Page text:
I am with My children. My presence is silent but constant. I am directing many of the seemingly unimportant events in your lives, so that My will can be accomplished. My children are practicing faith, and that pleases Me. But My protection is so great that My children could have an infinite amount of faith in Me and still more would be justified. My faithful ones, who are struggling to serve Me and be holy, please trust Me for I am with you. I have pledged My protection to you and I will not leave you vulnerable. Offer Me small little prayers when you are frightened or unsure and I will place My calming hands upon you, steadying and reassuring you. You will look back at this time of service to Me and you will be so grateful that you said “yes” to your God. My children, you will look upon so many souls sharing eternity with you who would be absent if not for your service. Can you imagine the joy you will share with these souls? So be brave and continue in My service, walking the path I have illuminated before you. It is there you will find your peace and your key to eternity.

For today, I want to warn you about a snare or a trap. My children often want to do big things for Me, and truly, big things are necessary and big things will be asked of you. But your holiness lies in the small, dear soul. It is in the small unseen tasks and duties that I whisper to your soul, that I mold a bit here, reform a bit there. You do not feel these changes because they are so subtle, but changes occur, My child, in the small things. So do not begrudge Me the mundane. Complete small, humble acts with love and patience so that I may do My work in your soul as quickly as possible. Yes, We are going to save many souls, and bring the world back to the Light, but We are going to do that one soul at a time and right now, I am starting with you. So give yourself to Me that I may change the world. Together, you and I must perfect your beautiful soul, insuring that it reaches its fullest potential, both here and in heaven. Do you trust Me, My child? Trust can be difficult but this is one time when you can step out in complete trust and confidence because I will not let you fall. I am here, ready to save you. I have waited for this day, My child, for so long. My heart aches with love for you and watching you read these words creates an even stronger love in My heart. I will take care of you and you can close your eyes and rest in My heart. You have suffered because of the distance between Us. Often you did not know where the pain originated, but I assure you, the pain began when you turned away from Me. Our standards must be high now, as I desire your happiness. I want you to remain in My heart, where I place you today. I will help, My dear child. You are infinitely precious to Me and if you show Me the smallest desire, I can keep you firmly joined to Me, despite the winds that try to tear you away. Have every confidence that the smallest bit of faith will be rewarded in these days of difficulty. Heaven is united with earth in this mission of salvation for souls. All assistance is available to each soul who seeks to be saved. Be at peace, now, My little soul. I am holding you tightly. […]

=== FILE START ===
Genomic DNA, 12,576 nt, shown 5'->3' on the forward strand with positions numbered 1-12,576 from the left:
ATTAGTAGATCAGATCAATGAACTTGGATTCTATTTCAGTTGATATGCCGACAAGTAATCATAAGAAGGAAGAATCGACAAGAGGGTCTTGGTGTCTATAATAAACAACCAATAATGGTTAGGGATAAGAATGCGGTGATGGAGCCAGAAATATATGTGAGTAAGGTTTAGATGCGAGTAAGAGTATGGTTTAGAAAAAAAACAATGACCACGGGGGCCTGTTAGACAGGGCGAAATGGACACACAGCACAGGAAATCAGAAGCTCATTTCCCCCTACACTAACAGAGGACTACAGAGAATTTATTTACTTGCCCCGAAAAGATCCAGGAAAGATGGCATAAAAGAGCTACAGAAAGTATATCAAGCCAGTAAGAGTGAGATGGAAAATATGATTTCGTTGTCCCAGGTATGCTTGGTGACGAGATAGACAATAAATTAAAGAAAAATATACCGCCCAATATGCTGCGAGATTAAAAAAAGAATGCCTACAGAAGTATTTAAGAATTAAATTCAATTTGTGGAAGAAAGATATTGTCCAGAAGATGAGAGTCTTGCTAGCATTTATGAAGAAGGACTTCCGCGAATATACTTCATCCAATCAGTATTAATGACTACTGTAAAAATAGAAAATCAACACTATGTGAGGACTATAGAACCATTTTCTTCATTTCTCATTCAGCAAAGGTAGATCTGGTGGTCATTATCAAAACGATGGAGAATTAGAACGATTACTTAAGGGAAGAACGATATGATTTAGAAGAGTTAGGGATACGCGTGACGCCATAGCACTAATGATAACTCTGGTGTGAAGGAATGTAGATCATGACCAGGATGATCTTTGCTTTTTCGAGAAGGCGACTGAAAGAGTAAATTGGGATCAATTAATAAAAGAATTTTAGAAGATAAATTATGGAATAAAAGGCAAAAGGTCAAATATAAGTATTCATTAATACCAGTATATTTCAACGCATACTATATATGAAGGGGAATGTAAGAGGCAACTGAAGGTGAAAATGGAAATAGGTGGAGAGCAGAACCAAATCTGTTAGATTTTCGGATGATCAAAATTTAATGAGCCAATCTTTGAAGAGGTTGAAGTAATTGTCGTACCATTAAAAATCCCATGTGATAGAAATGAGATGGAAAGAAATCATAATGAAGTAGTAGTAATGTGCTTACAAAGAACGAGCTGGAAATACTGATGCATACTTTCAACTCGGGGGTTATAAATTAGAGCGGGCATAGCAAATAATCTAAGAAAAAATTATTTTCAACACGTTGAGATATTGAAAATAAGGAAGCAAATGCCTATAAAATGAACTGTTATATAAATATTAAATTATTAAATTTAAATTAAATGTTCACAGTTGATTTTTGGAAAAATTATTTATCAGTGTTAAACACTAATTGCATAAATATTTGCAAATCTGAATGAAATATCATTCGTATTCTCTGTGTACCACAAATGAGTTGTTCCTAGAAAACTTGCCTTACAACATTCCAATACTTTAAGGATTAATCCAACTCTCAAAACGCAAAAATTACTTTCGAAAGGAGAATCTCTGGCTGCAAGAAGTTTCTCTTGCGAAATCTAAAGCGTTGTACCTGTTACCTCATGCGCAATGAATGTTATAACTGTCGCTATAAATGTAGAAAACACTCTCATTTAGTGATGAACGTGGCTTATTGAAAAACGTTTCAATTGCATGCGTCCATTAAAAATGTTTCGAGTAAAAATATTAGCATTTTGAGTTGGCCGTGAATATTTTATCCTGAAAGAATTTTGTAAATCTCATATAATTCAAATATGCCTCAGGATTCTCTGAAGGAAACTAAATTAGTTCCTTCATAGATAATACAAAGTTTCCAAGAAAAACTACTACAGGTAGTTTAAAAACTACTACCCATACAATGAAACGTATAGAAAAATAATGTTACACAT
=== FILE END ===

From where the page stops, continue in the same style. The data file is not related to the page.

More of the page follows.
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The messages from “Anne, a Lay Apostle,” from the international spiritual movement “Lay Apostles of Jesus Christ the Returning King” have been released for international distribution with the permission of Bishop Leo O’Reilly of the Diocese of Kilmore, Ireland, the diocese in which Anne and the international headquarters of the Lay apostolate reside. They have also been submitted by Bishop O’Reilly to the Congregation for the Doctrine of the Faith in Rome (see article, “Discernment of Lay Apostolate of Jesus Christ the Returning King,” Marian Private Revelation section). On the first of every month, Our Lord gives Anne a new message about His call to service.- Asst. Ed.